Having spent several years working in retail management, last year I found myself at a crossroads. Wanting to move back to London from Bristol, I accepted a role in a Surrey based branch. Without going into loads of detail, three months in I had reached my limits. I knew I had to quit, but with nothing lined up, I was taking a risk.
Sometimes, for your own mental wellbeing you have to take a step back and re evaluate. Our jobs play such a massive part in our lives, that it’s important to acknowledge the overwhelming impact they can have on us. Taking all things into account, I fully stand by my decision to leave. I could barely make it through a day there, let alone another few months! So what was next?
I began applying for jobs having no clue of what it was I actually wanted to do or be. This meant my search was vast and unfocused. **We’ll skip past the 3 month internship as that’s a story in itself!!** I plan on writing a post on job hunting in the next week or so if that’s of interest to you. At the end of my internship, I was left back where I started except this time I had no savings to fall back on. I will say that I am lucky to have a supportive family with whom I lived during this time. I can only imagine the struggle for those without a network to rely on. So, it was off to the job centre!
Now the main reason I was keen to write this post is this, I realise now how completely naive I was to the system. I still am in many ways, but this was for sure an eye opening experience. I can’t refer back to Jobseekers Allowance as I never received this so I’ll only be talking you through my time on Universal Credit.
After signing up online, I received confirmation of my first appointment time which was roughly one week after originally expressing an interest. For reference, this was in a Yorkshire location, I’m not sure what the wait time would be like in other parts of the UK.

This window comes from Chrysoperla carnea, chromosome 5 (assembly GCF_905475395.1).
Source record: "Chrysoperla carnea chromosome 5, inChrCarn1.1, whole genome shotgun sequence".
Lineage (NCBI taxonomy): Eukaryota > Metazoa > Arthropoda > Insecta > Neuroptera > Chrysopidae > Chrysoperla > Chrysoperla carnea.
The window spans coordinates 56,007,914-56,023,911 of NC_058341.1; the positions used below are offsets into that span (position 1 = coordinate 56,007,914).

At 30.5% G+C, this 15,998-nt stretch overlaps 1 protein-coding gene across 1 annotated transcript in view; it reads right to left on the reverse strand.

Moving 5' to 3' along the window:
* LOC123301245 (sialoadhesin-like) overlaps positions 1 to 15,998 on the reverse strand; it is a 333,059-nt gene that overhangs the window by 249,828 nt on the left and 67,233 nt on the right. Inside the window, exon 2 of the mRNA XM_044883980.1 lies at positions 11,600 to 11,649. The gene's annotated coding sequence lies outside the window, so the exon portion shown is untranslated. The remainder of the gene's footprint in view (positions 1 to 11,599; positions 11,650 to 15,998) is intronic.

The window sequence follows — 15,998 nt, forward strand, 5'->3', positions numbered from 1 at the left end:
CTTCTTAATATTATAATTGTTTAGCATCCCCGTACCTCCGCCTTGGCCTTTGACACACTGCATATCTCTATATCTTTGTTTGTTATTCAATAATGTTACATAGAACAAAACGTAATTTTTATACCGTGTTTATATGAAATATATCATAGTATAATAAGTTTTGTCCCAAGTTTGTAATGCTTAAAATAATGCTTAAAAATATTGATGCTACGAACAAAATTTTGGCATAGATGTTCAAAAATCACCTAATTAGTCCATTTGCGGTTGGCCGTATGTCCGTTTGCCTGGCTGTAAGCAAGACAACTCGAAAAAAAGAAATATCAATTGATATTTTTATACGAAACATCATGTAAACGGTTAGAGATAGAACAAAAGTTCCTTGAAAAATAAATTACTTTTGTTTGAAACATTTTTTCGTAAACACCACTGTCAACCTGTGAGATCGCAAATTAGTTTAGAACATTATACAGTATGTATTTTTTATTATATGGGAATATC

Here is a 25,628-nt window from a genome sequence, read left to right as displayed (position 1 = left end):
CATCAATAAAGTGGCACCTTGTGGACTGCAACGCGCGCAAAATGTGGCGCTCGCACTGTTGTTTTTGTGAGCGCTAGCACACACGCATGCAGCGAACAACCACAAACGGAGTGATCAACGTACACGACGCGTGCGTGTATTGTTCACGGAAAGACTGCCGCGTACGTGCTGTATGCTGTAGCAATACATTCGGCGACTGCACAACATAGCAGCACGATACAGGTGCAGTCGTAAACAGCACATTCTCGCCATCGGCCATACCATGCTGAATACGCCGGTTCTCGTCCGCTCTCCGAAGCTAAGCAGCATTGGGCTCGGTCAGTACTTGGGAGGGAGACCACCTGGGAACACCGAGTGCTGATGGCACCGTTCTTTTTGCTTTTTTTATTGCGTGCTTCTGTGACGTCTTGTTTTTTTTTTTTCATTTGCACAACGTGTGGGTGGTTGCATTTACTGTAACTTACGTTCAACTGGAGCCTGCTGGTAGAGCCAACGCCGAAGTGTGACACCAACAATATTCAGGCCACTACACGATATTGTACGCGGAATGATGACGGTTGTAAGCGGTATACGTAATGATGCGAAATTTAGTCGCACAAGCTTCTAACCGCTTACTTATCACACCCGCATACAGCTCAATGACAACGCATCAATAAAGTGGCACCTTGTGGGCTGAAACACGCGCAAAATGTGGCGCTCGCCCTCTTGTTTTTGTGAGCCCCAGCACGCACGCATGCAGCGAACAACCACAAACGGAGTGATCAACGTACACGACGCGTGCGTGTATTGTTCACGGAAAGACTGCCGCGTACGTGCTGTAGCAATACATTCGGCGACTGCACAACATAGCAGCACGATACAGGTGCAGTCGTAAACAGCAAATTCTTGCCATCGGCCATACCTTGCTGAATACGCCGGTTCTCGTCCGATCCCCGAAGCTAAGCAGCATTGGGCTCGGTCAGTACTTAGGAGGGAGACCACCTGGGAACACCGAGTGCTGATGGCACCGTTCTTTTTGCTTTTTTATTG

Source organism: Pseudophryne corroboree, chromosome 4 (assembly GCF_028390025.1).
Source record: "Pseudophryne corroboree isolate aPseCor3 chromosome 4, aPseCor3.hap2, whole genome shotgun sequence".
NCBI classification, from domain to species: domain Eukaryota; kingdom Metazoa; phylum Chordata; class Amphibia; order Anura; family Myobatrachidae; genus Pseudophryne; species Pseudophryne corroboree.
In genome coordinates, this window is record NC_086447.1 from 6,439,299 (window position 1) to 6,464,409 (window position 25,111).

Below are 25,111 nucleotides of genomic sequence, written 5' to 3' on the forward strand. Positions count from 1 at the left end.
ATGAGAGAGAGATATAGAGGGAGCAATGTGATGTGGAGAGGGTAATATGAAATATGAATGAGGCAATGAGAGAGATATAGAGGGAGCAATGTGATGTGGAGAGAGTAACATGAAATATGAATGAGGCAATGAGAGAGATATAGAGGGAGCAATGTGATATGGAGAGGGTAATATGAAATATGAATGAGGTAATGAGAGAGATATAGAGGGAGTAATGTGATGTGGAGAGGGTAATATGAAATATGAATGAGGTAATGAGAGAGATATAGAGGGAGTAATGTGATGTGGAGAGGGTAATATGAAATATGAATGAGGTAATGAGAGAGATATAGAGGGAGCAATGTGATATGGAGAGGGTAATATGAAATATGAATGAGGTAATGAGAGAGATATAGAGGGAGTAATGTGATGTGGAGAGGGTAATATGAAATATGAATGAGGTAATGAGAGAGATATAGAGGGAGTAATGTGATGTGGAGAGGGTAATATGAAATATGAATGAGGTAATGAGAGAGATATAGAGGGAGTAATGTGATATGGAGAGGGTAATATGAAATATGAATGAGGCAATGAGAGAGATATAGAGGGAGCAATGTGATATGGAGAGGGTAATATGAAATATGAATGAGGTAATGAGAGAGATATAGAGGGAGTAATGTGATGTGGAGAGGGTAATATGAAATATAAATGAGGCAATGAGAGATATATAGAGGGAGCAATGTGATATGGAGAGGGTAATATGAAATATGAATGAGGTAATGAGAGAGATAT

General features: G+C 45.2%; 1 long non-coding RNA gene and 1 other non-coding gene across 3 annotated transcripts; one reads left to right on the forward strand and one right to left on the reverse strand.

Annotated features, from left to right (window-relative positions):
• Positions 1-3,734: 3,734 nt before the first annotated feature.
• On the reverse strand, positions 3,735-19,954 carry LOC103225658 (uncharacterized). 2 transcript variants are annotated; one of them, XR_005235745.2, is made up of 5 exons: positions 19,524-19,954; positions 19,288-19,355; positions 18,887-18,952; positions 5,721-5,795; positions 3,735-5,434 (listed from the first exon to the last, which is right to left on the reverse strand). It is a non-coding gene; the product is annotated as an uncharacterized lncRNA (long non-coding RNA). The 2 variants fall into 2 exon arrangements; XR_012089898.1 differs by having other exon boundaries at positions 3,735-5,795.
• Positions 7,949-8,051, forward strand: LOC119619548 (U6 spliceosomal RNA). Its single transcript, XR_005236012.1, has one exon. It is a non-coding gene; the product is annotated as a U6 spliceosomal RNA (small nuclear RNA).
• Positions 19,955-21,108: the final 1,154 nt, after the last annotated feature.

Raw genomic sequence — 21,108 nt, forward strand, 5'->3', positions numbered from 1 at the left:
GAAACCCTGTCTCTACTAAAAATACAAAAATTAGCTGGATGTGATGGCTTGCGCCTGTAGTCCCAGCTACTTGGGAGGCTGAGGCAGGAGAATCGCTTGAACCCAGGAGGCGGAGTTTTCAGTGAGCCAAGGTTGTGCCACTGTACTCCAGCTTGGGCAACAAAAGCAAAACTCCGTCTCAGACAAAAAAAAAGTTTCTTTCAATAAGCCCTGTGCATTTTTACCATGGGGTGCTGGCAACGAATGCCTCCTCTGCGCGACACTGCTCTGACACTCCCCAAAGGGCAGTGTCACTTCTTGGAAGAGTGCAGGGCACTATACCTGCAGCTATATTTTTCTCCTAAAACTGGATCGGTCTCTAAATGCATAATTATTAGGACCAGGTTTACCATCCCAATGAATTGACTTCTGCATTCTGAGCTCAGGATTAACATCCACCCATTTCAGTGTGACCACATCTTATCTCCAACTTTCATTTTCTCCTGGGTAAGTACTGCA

**I know this post is a lot longer than my usual, but i think it’s important to cover all bases and provide a bit of context for you so bare with!**
Walking into the job centre, I felt totally out of my comfort zone. I took a seat and made eye contact with the security guard, a sight I was taken a back by. It was a few minutes before I could fully process the fact that this centre would have a need for a full time security person but let’s be real, when the work they’re doing involves peoples ability to live, you can see why things might get heated at times. I sat down and waited to be called. As I looked around I listened in on a man being told he’d need his account details in order to access his Universal Credit. This confused me. He told the woman it was written in his other notebook, one which he’d left at home. It was also clear that this man was under the influence of drugs. I mention this with no judgement of him but of the system. How can they expect a man who writes things down by hand and is not communicating coherently to login to a website regularly, searching for work and completing the accompanying forms? It felt sad to watch him leave, knowing he’d potentially be missing out on a payment simply because of a reliance on technology.